The deal’s ownership structure has not yet been finalized and it awaits approval from the NBA. Earlier this week, when the NBA formally announced Meruelo as the Hawks’ owner, he refused to address specifics on the transaction, only saying former majority owners Bruce Levenson and Michael Gearon Jr. would retain minority shares “for a period of time.” Reports pegged the sale to Meruelo at $300 million, which also includes the debt on the Hawks’ arena.
Xavier Gutierrez, CIO and president of California-based Meruelo Capital, declined to comment on specifics of the deal, as well: “As the transaction is still pending NBA approval, we are unable to provide any comment about the deal and its structure.”
It is, in fact, league mandate that a team be controlled by one entity and one alone, so Meruelo Capital Partners had no choice but to take a minority position as part of its namesake’s investment. The private equity firm has a broad mandate, covering investments in construction and property management to a hotel to a television station to restaurant investments. Meruelo himself launched the Pizza Loco chain in the mid-1980s before establishing his own investment firm. He will become the first Hispanic owner of an NBA franchise in league history.
He will also be inheriting a franchise in transition that could lose multiple superstars as the NBA simultaneously struggles through a labor lockout. The Hawks will be facing some hefty operating expenses if they hope to retain the superstar talents of Josh Smith and Jamal Crawford that made Atlanta a playoff contender in recent years. It is widely expected they will lose one of their top players to free agency; losing both would prove a major and immediate setback for Atlanta — and Meruelo.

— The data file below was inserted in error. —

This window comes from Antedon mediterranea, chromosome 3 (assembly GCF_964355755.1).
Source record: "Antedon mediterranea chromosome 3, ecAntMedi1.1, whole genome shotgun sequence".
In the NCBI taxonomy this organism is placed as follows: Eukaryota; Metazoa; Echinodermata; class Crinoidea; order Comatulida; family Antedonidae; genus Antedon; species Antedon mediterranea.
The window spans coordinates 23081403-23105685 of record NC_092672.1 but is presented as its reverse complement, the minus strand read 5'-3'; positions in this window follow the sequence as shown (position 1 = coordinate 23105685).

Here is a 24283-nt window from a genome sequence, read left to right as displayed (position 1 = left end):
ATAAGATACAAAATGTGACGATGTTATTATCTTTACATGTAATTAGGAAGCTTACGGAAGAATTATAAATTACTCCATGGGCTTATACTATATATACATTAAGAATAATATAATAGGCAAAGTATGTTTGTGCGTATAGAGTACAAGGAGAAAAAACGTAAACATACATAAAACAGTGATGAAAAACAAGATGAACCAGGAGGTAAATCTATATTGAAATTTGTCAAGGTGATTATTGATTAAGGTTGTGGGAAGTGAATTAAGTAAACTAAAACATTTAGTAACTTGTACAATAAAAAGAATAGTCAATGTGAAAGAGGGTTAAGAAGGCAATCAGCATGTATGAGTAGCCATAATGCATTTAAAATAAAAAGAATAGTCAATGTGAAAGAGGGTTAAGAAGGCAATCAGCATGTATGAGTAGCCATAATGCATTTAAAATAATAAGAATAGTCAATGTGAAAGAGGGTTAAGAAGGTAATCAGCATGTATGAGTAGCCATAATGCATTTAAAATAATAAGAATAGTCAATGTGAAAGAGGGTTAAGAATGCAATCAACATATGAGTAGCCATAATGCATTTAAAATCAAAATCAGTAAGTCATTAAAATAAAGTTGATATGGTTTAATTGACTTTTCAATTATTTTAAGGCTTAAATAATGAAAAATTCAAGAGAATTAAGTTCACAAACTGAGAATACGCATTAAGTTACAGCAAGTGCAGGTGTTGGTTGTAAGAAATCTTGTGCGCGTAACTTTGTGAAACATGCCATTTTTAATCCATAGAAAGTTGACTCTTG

Private equity firms and their bosses — like Meruelo and Detroit Pistons owner Tom Gores — are treading into potentially choppy waters in their out-of-Cali adventures. The NBA is counting a lot of money-losing teams among its ranks after years of ambitious expansion into new markets. Further, for both PE bosses, their respective teams are coming off recent seasons where they were championship contenders and the hometown crowd has come to expect a winner. (In Gores’ case, he will have championship banners less than a decade old hanging in the Auburn Palace to remind him of fans’ expectations.)
Mattress consumers won’t be too hurt if you pare down the quality of their product, but sports fans will react much differently if the PE-backers of their beloved hometown teams treat franchises as strip-and-flip operations. Also, the impact on the brand will be immediately felt if operators of professional sports franchises fail to sufficiently maintain their acquisition.
So, Meruelo and his PE firm may be the new owners of the Atlanta Hawks, but the fans that pack the Hawks’ arena and buy their merchandise are really the ones that control the team’s future.